PolyMet says the mine would bring 360 full-time jobs, a godsend for struggling towns such as Hoyt Lakes, Babbitt, and Ely. Cherry says those communities would have a vested interest in making sure the mine operates cleanly and sustainably. “Honestly, I can’t think of any people in better position to ensure that we protect the environment,” he says. “They work here, they live here, they raise kids here. Mining is in their blood.”
Opponents say PolyMet has proposed unproven methods for ensuring that toxic materials don’t leach into a watershed that feeds Lake Superior. They also worry that PolyMet’s deep-pocketed partner—Anglo-Swiss mining giant Glencore Xstrata, which owns 29 percent of the company—would be shielded from cleanup liability.
Projects such as the Summitville gold mine in Colorado have bred mistrust. The mine closed in the 1990s, and the owner went bankrupt. An Environmental Protection Agency review said taxpayers could still be on the hook for as much as $235 million in cleanup costs. “The history of financial liability evasion within the … mining industry is deplorable,” according to a 2012 report by Mining Truth, a Minnesota advocacy group working against PolyMet’s plan.
After years of review, the EPA in March gave a favorable grade to a revised environmental impact statement for PolyMet’s mine, while noting that more information is needed on future cleanup costs before the statement gets final approval. The company wants to start digging for ore in 2016.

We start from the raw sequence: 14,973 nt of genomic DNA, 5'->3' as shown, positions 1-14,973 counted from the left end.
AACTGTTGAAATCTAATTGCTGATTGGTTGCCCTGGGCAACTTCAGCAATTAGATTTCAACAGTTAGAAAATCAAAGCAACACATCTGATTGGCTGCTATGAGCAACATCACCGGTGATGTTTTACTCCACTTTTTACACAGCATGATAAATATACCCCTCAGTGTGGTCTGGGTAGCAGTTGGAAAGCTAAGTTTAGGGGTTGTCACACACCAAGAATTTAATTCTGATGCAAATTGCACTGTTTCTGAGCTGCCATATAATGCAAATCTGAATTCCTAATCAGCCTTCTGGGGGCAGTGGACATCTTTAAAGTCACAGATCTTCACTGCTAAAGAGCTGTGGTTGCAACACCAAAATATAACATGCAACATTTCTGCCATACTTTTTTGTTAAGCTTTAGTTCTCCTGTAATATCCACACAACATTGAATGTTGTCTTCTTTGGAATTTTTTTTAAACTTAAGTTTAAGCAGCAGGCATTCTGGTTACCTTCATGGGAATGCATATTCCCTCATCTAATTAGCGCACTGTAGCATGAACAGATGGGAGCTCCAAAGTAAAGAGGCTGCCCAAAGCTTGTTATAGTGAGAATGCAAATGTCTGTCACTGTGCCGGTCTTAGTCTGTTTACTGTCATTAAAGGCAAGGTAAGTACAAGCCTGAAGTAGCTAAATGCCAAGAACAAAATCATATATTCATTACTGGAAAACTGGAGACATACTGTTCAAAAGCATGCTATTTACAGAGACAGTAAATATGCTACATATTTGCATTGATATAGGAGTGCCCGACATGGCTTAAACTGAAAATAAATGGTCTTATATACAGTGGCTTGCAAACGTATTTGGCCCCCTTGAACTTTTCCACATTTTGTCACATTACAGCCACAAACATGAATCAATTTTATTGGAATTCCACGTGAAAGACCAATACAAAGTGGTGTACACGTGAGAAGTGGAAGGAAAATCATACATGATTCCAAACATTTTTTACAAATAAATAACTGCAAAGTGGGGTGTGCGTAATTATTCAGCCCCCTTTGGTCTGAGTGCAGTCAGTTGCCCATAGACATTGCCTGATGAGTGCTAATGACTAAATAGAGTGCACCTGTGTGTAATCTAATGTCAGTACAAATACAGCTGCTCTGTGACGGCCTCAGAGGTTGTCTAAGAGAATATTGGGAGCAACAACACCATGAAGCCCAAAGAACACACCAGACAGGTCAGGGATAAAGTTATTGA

This bodes well for other companies that have secured land for possible Duluth Complex mines. They include Twin Metals Minnesota, a joint venture of Canada’s Duluth Metals and Chilean copper giant Antofagasta, as well as Teck Resources. “We’re very excited about the potential,” says Twin Metals spokesman Bob McFarlin.
Mines excavating “red” iron ore, the core ingredient of steelmaking, sprouted in Minnesota’s rugged north in the late 1800s. Mining shifted to taconite, a lower-grade iron ore, in the mid-20th century. Copper was discovered in the Duluth Complex in the 1940s, but in the late ’60s United States Steel concluded that mining there wouldn’t be profitable. In 1989, Fleck Resources, a privately held Vancouver company, acquired U.S. Steel’s mineral leases and started its own round of exploration. Nothing much happened until 2005, when the former Fleck—renamed PolyMet—bought a nearby taconite processing plant that had been abandoned by bankrupt LTV Steel. Prices of copper and nickel were climbing, in part because of demand in emerging markets. Copper prices more than doubled from 2004 to 2011, to $7,600 a metric ton, while nickel rose 26 percent, to almost $19,000 a metric ton.